Offshore Tavern
San Diego, CA

Offshore Tavern & Grill Brings Sporty San Diego to Life

Sports fans know the importance of choosing a location when it’s time to gather and watch the game. For those in San Diego’s Bay Park neighborhood, the meetup spot is pretty common — we’ll see you at Offshore Tavern & Grill.

Offshore Tavern is one of — if not the — largest sports bars in Bay Park. They offer 32 rotating taps, 21 HD TVs, and an 1150-square-foot covered patio for those who want to host any special events.

Besides the beer, the hearty comfort food found on the menu brings diners back time and again. Those who aren’t big on sports can also find some board games to play to keep entertained while either waiting for a meal or having a casual conversation.


The bar has been around for a little over a decade and is currently owned and operated by Leanne Attianese, who started as a bartender when the Tavern initially opened, then worked her way into the General Manager’s position before ultimately buying the restaurant.

Offshore was also one of the first restaurants around to offer a mobile app, which customers love due to their in-App Loyalty Program. The app also keeps up with the rotating menu and offers exclusive coupons, as well as a tip calculator, just in case.

When it first opened, then-chef Kevin Templeton, who went on to appear on Food Network’s Chopped, had the original ideas for the sustainability of the menu. With a diverse culinary past, he brought a cleaner taste to bar food that has been experimented with over the years since his departure.

As the years pass, Offshore grows in popularity as a place to dine and get away from it all. With the number of sports packages and other cable offered on their televisions, there’s something for everyone looking for a little respite.


At Offshore Tavern & Grill, they only use all-natural meats and sustainable seafood on the menu. Their beef and chicken are both hormone and antibiotic-free.

In addition, their fish is sourced from areas that don’t have excessive fishing, and the only fish species they serve are those considered sustainable, according to the Monterey Bay Aquarium’s seafood watch list.

Their produce and other ingredients are also sourced as locally as possible. On the times they are unable to hand make something, they do their best to use natural and organic ingredients instead. 


First of all, any place that offers “build your own mac and cheese” already has my attention. When those additional toppings include fried chicken, a burger patty, or even hummus, I am all ears.

What’s great about the Offshore Tavern is the local feel to it. The sports bar theme invites locals to gather around for a nice meal and a solid beer. The energy was electric when we came in, which is always a nice welcome. The televisions are everywhere without being overbearing, and other channels like The Food Network are on for those who aren’t as keen on sports.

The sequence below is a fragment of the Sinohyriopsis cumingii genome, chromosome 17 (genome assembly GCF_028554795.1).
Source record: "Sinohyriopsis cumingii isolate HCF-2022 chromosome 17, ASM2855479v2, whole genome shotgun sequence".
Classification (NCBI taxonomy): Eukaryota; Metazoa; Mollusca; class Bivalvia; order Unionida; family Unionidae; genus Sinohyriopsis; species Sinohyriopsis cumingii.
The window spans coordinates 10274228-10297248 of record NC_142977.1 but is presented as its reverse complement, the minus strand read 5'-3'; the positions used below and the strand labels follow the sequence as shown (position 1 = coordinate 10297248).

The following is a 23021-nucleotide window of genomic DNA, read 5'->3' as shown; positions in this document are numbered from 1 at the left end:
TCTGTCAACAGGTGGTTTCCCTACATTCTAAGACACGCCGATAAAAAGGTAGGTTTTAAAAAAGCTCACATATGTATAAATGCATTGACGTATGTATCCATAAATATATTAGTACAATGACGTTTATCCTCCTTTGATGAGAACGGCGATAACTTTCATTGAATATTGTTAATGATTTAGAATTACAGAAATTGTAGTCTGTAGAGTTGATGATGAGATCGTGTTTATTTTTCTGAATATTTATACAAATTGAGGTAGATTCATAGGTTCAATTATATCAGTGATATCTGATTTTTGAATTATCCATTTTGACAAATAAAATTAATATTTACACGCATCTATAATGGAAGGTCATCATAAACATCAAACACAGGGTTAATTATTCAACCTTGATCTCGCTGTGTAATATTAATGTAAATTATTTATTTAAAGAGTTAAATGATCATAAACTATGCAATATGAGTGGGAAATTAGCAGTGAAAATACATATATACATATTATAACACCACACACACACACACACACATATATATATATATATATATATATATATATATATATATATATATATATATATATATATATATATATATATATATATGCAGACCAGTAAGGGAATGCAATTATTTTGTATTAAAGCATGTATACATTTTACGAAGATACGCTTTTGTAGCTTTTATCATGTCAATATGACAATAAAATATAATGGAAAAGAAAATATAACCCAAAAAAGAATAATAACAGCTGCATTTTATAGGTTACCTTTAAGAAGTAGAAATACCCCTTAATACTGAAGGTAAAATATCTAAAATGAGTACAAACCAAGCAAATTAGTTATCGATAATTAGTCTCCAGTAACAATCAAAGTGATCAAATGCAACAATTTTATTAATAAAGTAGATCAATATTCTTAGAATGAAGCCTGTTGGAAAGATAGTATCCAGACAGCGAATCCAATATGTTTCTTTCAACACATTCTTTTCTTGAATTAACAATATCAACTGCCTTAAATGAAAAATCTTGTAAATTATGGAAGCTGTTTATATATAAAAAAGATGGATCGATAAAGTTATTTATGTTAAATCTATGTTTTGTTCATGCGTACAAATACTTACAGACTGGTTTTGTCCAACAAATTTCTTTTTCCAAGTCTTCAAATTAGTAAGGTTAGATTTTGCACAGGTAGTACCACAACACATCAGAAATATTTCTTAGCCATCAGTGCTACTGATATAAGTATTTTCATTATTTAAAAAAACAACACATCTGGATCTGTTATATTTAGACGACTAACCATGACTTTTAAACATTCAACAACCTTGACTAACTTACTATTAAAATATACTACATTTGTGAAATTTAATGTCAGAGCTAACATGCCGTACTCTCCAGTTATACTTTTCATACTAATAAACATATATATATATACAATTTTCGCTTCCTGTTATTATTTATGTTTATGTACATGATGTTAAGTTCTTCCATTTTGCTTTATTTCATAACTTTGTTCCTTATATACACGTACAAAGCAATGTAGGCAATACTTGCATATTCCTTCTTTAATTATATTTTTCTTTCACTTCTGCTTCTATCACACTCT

The menu is full of comfort food and fun explorations of classic dishes. You could get nachos, sure, but why not try totchos or frychos to get the same toppings on a different base?

The mac and cheese was obviously a must, and we got ours mixed in with chili and bacon. Since the menu is incredibly affordable, especially with recent inflation rates, we also went in on a Chicago-style hot dog (made properly down to the celery salt) with a side of tots, a classic Offshore burger with a side salad, and a teriyaki chicken rice bowl with mushrooms, peppers, and carrots.

I’m a big fan of burgers, and the Offshore didn’t miss. It helps that it already comes with bacon, but the burger itself had a different kind of freshness you could actually taste in the meat. Even though I went with the standard medium-well temperature for burgers, I probably could have gone a shade lighter to medium and been just as content, if not a little more.

The Chicago hot dog hit the spot, and as I was dining with a native Chicagoan, the approval went around the table. The Chicago dog comes with yellow mustard, chopped white onions, diced tomatoes, pickles, sweet pickle relish, pickled sport peppers, and that dash of celery salt on the top.

As for the teriyaki chicken, the vegetables added a lot, and the sauce was a perfect touch. The rice wasn’t too overbearing as a main part of the dish, and there was a good amount of chicken in there to add a lot of protein.

On the beer side of things, we decided to aim local and go for a Modern Times “Orderville” Hazy IPA and a Latitude 33 “Blood Orange” IPA. Both beers were great, and the flavors paired well with everything else we ordered.


As with a lot of places in San Diego, parking can be a bit of a hit or miss. There’s street parking available, although you may have to walk a few blocks to get to the restaurant after you’re situated.

They are open 11:30 am-11 pm on Mondays, 11:30 am-12 am Tuesday-Thursday, 11:30 am-2 am on Fridays, 11 am-2 am Saturdays, and 9 am-11 pm on Sundays. The kitchen stays open until 9 pm on Sundays and Mondays, 10 pm Tuesday-Thursday, and 11 pm on Fridays and Saturdays.

Saturdays and Sundays also have brunch from 11 am-2 pm.

The main patio is open to the public but can be reserved for private parties.